Updated Wednesday, November 28, 2012 at 09:01 PM
TUKWILA — After what Sounders FC general manager Adrian Hanauer called "generally another solid season," it might be time for the team to spend more.
Belief within the organization — starting at the top with ownership — is shifting that way, Hanauer said in an end-of-the-year news conference Tuesday, but major changes won't be made to try to emulate the success of other MLS teams.
Particularly not the star-laden Los Angeles Galaxy, which ended Seattle's season in the Western Conference finals and will play for a second straight championship Saturday.
"We want to be Seattle," Hanauer said. "We want to play the kind of soccer that we want to play. From Day One, we've said we want to play attacking, creative, offensive, goal-scoring soccer, and I think we've done that. We want results, we want to win trophies — we've done that.
"For sure we want to do it better, but we don't want to be reactive. ... Just to be clear, we don't want to be L.A. We just don't."
Spending is always a delicate balance in MLS, which has a tight salary cap ($2.81 million in 2012 but set to increase marginally next season). One way to skirt that limit is through allocation money, something of which the Sounders are running out, according to Hanauer.
Another way to avoid those financial constraints is by signing designated players, where only a portion of their salaries count toward the cap.
So is it time to bring a world-class star to Seattle?
Coach Sigi Schmid has expressed multiple times, and again Tuesday, that the team's DPs of Fredy Montero, Mauro Rosales and Christian Tiffert lack the experience and leadership of the Galaxy trio of David Beckham, Landon Donovan and Robbie Keane.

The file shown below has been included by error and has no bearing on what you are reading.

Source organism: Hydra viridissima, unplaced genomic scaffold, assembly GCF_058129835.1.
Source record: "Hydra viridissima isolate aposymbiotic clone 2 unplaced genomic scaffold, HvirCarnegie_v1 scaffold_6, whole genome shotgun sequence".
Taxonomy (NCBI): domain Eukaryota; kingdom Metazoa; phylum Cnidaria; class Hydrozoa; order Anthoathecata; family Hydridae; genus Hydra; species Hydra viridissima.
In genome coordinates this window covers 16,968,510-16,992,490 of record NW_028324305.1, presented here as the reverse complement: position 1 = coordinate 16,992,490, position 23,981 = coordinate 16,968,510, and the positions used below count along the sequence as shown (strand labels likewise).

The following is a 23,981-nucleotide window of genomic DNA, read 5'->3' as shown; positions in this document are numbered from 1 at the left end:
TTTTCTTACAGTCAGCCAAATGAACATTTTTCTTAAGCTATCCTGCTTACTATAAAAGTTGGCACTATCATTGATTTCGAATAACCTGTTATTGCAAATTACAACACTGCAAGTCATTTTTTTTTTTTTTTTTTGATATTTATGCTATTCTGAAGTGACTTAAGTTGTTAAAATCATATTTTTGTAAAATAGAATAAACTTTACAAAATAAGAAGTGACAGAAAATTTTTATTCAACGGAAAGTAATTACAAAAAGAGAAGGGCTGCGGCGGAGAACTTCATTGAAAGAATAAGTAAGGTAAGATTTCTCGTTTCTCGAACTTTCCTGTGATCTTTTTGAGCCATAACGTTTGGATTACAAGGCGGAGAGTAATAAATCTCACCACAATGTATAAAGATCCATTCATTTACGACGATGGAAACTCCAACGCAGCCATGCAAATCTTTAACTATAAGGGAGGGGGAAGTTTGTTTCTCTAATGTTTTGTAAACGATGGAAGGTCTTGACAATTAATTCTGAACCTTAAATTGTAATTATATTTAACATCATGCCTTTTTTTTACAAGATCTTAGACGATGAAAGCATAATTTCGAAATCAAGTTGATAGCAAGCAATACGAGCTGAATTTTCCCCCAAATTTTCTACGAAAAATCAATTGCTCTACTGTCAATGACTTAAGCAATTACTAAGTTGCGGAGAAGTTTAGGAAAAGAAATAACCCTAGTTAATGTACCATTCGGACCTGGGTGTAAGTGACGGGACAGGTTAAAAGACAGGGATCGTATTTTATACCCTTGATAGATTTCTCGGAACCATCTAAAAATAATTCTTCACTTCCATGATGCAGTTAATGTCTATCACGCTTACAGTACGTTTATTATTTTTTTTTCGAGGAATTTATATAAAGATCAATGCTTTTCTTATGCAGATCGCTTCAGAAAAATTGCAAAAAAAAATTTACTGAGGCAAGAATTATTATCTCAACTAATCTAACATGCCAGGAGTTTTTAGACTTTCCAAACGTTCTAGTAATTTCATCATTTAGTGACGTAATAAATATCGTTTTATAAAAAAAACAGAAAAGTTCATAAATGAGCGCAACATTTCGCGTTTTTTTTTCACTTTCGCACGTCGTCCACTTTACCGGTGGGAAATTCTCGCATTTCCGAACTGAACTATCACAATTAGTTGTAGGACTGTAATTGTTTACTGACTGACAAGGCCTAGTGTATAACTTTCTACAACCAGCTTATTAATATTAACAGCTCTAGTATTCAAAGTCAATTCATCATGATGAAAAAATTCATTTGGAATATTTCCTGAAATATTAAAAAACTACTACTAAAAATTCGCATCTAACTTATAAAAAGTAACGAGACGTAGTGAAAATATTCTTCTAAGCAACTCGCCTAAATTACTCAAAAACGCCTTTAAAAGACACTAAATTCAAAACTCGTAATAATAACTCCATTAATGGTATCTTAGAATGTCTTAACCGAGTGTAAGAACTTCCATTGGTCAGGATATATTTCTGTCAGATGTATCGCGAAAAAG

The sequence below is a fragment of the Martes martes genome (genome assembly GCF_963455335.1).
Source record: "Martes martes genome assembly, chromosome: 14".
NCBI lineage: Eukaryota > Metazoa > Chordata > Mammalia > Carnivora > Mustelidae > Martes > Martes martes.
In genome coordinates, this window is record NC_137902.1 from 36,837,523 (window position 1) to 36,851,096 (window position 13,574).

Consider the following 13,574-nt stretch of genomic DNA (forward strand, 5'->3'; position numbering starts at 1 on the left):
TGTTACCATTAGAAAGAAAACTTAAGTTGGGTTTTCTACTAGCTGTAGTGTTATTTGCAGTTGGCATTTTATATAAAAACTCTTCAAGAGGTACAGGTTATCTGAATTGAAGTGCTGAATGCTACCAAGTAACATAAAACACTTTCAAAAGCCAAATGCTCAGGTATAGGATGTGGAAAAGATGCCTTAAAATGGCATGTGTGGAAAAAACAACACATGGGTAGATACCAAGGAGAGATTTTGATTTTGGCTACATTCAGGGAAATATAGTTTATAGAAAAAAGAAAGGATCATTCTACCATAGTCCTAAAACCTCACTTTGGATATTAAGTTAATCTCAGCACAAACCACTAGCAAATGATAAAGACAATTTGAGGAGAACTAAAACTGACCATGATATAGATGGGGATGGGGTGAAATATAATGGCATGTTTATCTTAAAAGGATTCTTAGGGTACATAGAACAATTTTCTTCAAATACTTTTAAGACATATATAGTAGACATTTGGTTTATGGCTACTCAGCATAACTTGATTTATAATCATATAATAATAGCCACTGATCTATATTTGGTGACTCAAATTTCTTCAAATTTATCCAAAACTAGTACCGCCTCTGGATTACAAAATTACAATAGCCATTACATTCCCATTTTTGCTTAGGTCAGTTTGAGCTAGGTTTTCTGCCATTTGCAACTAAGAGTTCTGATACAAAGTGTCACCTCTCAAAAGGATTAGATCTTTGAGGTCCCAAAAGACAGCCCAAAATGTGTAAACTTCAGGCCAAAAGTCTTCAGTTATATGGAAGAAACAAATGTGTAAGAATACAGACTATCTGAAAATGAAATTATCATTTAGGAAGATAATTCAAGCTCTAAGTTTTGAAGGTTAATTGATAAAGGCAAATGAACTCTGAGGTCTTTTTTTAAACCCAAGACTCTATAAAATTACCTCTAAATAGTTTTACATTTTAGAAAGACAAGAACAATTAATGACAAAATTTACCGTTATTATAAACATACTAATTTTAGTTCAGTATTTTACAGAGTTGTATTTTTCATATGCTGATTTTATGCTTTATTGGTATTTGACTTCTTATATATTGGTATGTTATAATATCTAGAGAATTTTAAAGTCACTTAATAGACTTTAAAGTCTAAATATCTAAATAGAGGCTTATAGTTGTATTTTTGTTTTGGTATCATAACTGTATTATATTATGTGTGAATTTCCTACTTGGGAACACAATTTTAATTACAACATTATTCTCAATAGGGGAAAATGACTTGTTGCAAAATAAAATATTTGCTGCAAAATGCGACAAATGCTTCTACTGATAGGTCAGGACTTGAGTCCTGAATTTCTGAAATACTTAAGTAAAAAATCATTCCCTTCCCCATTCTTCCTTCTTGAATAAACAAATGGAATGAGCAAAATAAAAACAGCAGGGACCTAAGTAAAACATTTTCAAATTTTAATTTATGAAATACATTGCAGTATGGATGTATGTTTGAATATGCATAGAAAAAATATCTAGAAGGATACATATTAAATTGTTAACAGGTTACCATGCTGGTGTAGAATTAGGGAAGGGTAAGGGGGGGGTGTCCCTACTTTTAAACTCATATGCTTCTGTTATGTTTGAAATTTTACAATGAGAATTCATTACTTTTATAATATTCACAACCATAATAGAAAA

Hanauer stated the team is willing and interested in "dreaming big."
"We do think that there's an opportunity to maybe push the envelope a little bit," said Hanauer, who said the Sounders lead MLS in ticket revenue and rank in the top third in total revenue.
"It doesn't mean we will. It just means we'll make changes that we think are going to make our team better. Clearly. we don't want to spend more money just for the heck of it."
Schmid warned, however, that New York has spent millions on its three DPs, who boast similar résumés to the Galaxy stars, to little gain.
"There are so many different ways to achieve success," the coach said.
A week after its playoff elimination, Hanauer said the team is still in the information gathering stage of the offseason and not quite ready for major action. Changes, he noted, could be moderate or dramatic based on those assessments.
Schmid and his staff have been holding meetings with players this week looking ahead to next year.
"There's still another level for us to get to," the coach said, "but I think we're within view of the summit."
• Forward Eddie Johnson, who led Sounders FC with a franchise record 14 goals, was named MLS Comeback Player of the Year on Tuesday. Johnson was coming back from a number of difficult seasons abroad, not an injury, which was a source of some controversy leaguewide. He also won the award in 2007 with Kansas City.
"This was a fun and exciting year and I share this award with my coaches and teammates for pushing me to be the best player I can be," said Johnson in a news release.
Hanauer said the team has an option on Johnson's contract for 2013 and, to no surprise, intends to exercise it.
• No offseason surgeries are planned for the Sounders, though defender Adam Johansson suffered a thumb injury in the final game of the season that might require more treatment. A couple of players might explore training opportunities abroad during the next couple of months before preseason camp opens, Schmid said.
• Hanauer said the team will go on "lots" of scouting trips in the offseason on "multiple continents," but declined to offer other details.
• Schmid said 2013 might be the year the team ends up signing "one or two" homegrown players from its youth development program to the first team.
Joshua Mayers: 206-464-3184 or firstname.lastname@example.org.